Urman: They're getting on their legs as doctors and finding out what kind of doctors they'll be and what their flaws are. Emily's flaw is how invested she gets in people. Love triangle-wise, I wanted to make it really meaty between Micah, Will and Emily but she's already told Will how she felt instead of having it be a slow burn. The challenge was resetting that at the top because I still want her to want him, and that introduces a weird, complicated dynamic into their friendship. The next episode is trying to figure out if they can get back to being friends. She tells him, "No! I had a crush on you. I've moved on," even though she hasn't. While she's pining after Will, Micah's pining after her. I think people come out of the pilot wanting Emily with Micah because he was off to the side, he's got the sick mother, covers for Emily and does all these heroic things. The obstacle is for the audience to really be split between Micah and Will by the second episode. It's hard for people to root for someone who rejected her.
THR: This also brings up characters that are created to fill seemingly specific roles, like the boy that's the "golden choice" versus the more "mysterious one."
Urman: I'm really trying not to [do that here]. They both have things to offer, it's just hard to resolidify the sympathy. The challenge for me will be building back up Will and Emily's relationship and letting people see what they were like when they were just friends, what was their friendship like and why did she fall for him? In the second episode, she tells this story about a message he left her in college when they went out for drinks. He said, "What am I doing with these crazy girls? I should be with someone like you. I should date you." The next day, he never mentions it. So you start to realize that Emily didn't invent this whole thing. There was a moment where he had that thought too. Of course she saved this message for two years. At the same time, Emily's journey isn't all about men. I would be sad if it was.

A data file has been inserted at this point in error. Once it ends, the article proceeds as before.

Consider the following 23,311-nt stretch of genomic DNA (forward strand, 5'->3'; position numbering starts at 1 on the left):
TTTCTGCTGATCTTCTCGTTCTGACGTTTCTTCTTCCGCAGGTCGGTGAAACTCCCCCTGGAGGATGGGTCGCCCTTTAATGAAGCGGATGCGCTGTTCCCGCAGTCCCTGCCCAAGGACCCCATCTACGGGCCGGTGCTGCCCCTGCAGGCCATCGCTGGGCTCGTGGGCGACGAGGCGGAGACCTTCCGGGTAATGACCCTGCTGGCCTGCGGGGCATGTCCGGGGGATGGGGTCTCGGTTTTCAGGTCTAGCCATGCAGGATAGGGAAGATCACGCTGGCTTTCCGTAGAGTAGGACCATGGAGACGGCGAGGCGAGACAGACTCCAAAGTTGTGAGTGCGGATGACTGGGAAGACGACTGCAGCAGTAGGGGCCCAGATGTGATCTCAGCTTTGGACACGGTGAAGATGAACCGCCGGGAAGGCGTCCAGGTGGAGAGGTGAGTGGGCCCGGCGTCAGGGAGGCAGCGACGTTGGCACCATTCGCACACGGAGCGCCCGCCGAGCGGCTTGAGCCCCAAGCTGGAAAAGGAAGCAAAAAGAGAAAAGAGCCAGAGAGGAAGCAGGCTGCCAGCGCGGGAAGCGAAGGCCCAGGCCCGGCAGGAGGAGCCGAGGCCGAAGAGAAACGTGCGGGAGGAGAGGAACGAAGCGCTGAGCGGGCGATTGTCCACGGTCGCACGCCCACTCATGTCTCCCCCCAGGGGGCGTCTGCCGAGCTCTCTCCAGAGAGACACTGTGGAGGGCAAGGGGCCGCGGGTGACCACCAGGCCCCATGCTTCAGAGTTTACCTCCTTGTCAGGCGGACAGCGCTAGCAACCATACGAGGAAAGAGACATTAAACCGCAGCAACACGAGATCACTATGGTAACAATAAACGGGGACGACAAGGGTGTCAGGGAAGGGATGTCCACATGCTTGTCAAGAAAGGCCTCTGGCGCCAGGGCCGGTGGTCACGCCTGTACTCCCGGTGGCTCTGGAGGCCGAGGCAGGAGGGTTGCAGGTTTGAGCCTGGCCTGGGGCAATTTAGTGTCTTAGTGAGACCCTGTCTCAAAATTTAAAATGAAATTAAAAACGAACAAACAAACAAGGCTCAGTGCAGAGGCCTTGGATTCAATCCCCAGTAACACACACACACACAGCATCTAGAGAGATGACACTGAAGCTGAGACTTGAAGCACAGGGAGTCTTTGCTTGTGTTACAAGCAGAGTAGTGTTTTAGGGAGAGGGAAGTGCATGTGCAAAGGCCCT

THR: How are you differentiating the show from other hospital or high school-set dramas? It could be deemed a Grey's Anatomy for the younger set?
Urman: Tone-wise, I understand that Grey's Anatomy comparison, of course. They're young interns in a hospital, but I think tone-wise, it's closer to Ally McBeal and it's a real point-of-view piece. You're going through it from Emily's eyes.
THR: So as the show progresses, it will stick to Emily's perspective. Will we get glimpses into how other characters operate?
Urman: It's her point of view. I'll slowly start to grow those other perspectives, but I don't think you can come from that pilot and all of a sudden be able to do that. There is one scene in the pilot that Emily isn't in, which features Micah and his mom so I've established that there will be a little more there. Other characters start to have scenes without Emily, but at the beginning, her point of view is leading us into those scenes and out of those scenes. The high school stuff will be mitigated by the fact that it's a procedural; every episode will have two or three medical cases where you don't know where it's going.
THR: What's keeping you up at night?
Urman: What keeps me up at night is the sheer volume of stuff, just the amount that you have to generate and trying not to have it bottlenecked when it comes to me. Sometimes I sit up at night worrying about the fact that I'm not sleeping enough. [Laughs]
THR: Can you recall a bizarre network note that you've received?
Urman: One time there was a note about changing a character's eyeshadow after we had shot it. There was nothing we could do to address the note because it was on film. In their defense, it was a bizarre eyeshadow. It was really bright yellow.
Emily Owens, M.D. debuts 9 p.m. Oct. 16 on The CW.